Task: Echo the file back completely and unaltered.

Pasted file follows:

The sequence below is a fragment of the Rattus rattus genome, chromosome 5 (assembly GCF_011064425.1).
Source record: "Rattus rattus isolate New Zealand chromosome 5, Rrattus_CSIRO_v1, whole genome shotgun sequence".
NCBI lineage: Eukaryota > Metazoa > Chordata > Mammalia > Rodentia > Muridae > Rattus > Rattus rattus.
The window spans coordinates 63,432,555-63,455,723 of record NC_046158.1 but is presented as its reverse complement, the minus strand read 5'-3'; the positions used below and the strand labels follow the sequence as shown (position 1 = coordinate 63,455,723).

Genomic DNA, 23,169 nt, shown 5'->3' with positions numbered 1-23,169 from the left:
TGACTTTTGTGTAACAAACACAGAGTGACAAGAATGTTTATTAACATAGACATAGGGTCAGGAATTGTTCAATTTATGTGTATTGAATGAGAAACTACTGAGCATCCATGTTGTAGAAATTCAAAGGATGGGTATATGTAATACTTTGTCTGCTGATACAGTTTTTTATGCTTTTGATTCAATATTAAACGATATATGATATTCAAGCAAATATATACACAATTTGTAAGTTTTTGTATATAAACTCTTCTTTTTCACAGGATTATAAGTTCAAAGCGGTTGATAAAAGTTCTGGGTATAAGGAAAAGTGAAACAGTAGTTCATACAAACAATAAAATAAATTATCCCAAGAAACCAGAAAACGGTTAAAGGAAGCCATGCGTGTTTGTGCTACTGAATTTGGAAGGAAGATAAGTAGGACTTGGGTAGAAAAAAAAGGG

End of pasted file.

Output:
The sequence below is a fragment of the Rattus rattus genome, chromosome 5 (assembly GCF_011064425.1).
Source record: "Rattus rattus isolate New Zealand chromosome 5, Rrattus_CSIRO_v1, whole genome shotgun sequence".
NCBI lineage: Eukaryota > Metazoa > Chordata > Mammalia > Rodentia > Muridae > Rattus > Rattus rattus.
The window spans coordinates 63,432,555-63,455,723 of record NC_046158.1 but is presented as its reverse complement, the minus strand read 5'-3'; the positions used below and the strand labels follow the sequence as shown (position 1 = coordinate 63,455,723).

Genomic DNA, 23,169 nt, shown 5'->3' with positions numbered 1-23,169 from the left:
TGACTTTTGTGTAACAAACACAGAGTGACAAGAATGTTTATTAACATAGACATAGGGTCAGGAATTGTTCAATTTATGTGTATTGAATGAGAAACTACTGAGCATCCATGTTGTAGAAATTCAAAGGATGGGTATATGTAATACTTTGTCTGCTGATACAGTTTTTTATGCTTTTGATTCAATATTAAACGATATATGATATTCAAGCAAATATATACACAATTTGTAAGTTTTTGTATATAAACTCTTCTTTTTCACAGGATTATAAGTTCAAAGCGGTTGATAAAAGTTCTGGGTATAAGGAAAAGTGAAACAGTAGTTCATACAAACAATAAAATAAATTATCCCAAGAAACCAGAAAACGGTTAAAGGAAGCCATGCGTGTTTGTGCTACTGAATTTGGAAGGAAGATAAGTAGGACTTGGGTAGAAAAAAAAGGG